At a coffee shop in Delhi, Kanika thought she was spending just another afternoon passing time with her childhood friend Jo Jo, avoiding the heat and the crush of people outside. But there was something different in the way Jo Jo approached her that day. He had a special question for her: Do you know what is happening to your soul when you die? Kanika had no idea, and that worried her.
Surprisingly, in their twenty years of friendship, Jo Jo, an Indian Evangelical Christian, and Kanika, a Hindu, had never discussed their religions. That day at Costa Coffee though, Jo Jo started a long discussion, scribbling Christian themes and images on the napkins scattered around him. Kanika collected the napkins and poured over them that night in bed.
In the weeks to come, Kanika began talking to other Christian friends and considering a conversion. She knew hardly anything about Christianity and had grown up in a devout Hindu family, but the question of life after death remained unanswered for her.
Now, four years later, at 24, Kanika is at a crossroads. She has become an Evangelical Christian in secret, and her family disapproves of any reference she makes to Christianity.
There are an estimated 24 million Christians in India, or 2.3 percent of the population. In Delhi, less than one percent of the population is Christian; 82 percent are Hindu. Throughout India, Christians have faced violence and had their churches destroyed, but Delhi residents have largely avoided persecution. It is a point of city pride that so many different religions can coexist: Hindus, Sikhs, Muslims, Jains, Buddhists, Christians, and even a small Jewish population. But coexisting doesn’t mean the lines between the faiths are blurry.
Kanika’s parents are not happy with the changes they’ve seen in their daughter. In many ways, their household resembles that of any with a young adult still living at home but testing the limits. Daily life involves regular battles over Kanika’s participation in Hindu worship. Often, Kanika finds herself “not telling a lie, but not telling the truth.”
Recently, her family planned to rise at dawn to join long lines of practicing Hindus waiting to worship Manasa devi, the goddess of snakes, which is thought to cure chicken pox, among other things. Her parents thought it natural that Kanika accompany them on their 5 a.m. journey to the temple, but Kanika resisted. At this point, Kanika is embarrassed and dismissive when she explains Hindu customs.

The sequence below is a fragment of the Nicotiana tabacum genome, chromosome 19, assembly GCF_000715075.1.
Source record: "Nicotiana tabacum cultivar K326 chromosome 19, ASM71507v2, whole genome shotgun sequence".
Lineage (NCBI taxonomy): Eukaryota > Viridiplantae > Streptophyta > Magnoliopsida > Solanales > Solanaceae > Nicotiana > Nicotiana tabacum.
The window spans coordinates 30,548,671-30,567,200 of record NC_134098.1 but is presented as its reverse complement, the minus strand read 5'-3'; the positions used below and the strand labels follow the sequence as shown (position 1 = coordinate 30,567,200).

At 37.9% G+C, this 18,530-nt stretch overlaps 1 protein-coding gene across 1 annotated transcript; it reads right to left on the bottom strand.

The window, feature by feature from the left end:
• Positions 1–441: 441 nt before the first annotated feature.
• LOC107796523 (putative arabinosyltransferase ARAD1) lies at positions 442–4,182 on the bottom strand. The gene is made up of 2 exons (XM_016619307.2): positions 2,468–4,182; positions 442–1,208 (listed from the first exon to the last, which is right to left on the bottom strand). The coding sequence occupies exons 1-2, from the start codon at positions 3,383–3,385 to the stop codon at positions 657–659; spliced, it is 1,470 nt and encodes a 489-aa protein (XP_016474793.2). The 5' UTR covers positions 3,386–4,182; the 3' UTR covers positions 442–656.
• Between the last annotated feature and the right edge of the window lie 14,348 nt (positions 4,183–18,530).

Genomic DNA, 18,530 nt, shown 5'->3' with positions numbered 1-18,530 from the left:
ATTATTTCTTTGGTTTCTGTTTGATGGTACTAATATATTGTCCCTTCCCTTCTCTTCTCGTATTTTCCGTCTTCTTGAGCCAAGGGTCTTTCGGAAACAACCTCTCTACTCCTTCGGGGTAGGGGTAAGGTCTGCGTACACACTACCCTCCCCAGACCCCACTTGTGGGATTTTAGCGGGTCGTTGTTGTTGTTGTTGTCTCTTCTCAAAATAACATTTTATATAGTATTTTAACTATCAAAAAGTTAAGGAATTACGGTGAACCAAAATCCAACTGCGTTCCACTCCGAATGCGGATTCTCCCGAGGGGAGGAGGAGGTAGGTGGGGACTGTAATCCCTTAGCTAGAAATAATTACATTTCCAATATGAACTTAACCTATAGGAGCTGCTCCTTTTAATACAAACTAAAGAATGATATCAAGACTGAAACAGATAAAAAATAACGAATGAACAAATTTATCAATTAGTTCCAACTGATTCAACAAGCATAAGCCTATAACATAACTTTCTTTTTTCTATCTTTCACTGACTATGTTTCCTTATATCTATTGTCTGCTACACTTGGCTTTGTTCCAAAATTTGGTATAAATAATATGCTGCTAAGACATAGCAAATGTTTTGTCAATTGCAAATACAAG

“Hindus worship the animals, the plants, the trees, the rivers — idols, I mean they would do a lot of crazy things. I do not get what they do and why they do it,” she said. In worshipping Manasa devi, Hindus avoid using heat. They cook food the day before and don’t use hot water. They’ll also leave food in the road as an offering to the goddess. Kanika could barely walk down her street because it was covered with offerings. In her view, it’s all part of “worshipping a weird kind of ugly looking idol.”
At first, Kanika told her mother not to wake her, but in the middle of the night she changed her mind. This would not be a battle she would take on. “I realized I should go with my mom and witness what people do and pray for them.” She secretly told the idols: “‘Okay, people worship you, but you are not God.’”
It had been a long time since Kanika had gone to temple with her family. She stopped practicing in the midst of her conversion. Jo Jo gave her a Bible, took her to his church, the Delhi Bible Fellowship, and introduced her to more Christian friends. When her parents caught on, they limited her contact with her Christian friends. When they found her Bible and a notebook filled with letters from Kanika to God, they threw them away. “It is a difficult thing because you cannot share with them, and they will not even listen to you.” Kanika was saddened, but not deterred.
Kanika’s parents want her to marry a Hindu from her caste, or social designation, the Marwaris, known as business people or shopkeepers. She can choose a man who fits those criteria or they will choose a husband for her. “I do not want to hurt my parents by going against them but I have been praying about it because I want to get married to a believer.” It’s a dilemma, but Kanika is turning to prayer for an answer.
Kanika’s family is devout. Her grandmother attends temple everyday for at least two hours. Her parents go every Tuesday, at the least. They also worship in a special room in their home, filled with images and statues of gods. Before every meal, they take some food to the temple as an offering.
“They would definitely disown me if they knew I was a Christian, ” Kanika said. There are struggles ahead, on both a daily level — whether to appease her parents by going through the motions of Hindu worship — and on a more monumental level — how to marry a Christian of her choosing. Kanika is calm though. “I strongly believe that if you believe in Christ you do not need anybody to depend on…ever. Yeah, he’s our best friend, he’s our first love.”
About the photo: One of Kanika’s fellow Christian converts at the coffee shop who attends the same Bible study group with Kanika.
Emily Frost is a radio reporter and online journalist. She is an Annenberg Fellow at USC’s Annenberg Graduate School for Journalism and an executive producer and host at Annenberg Radio News.
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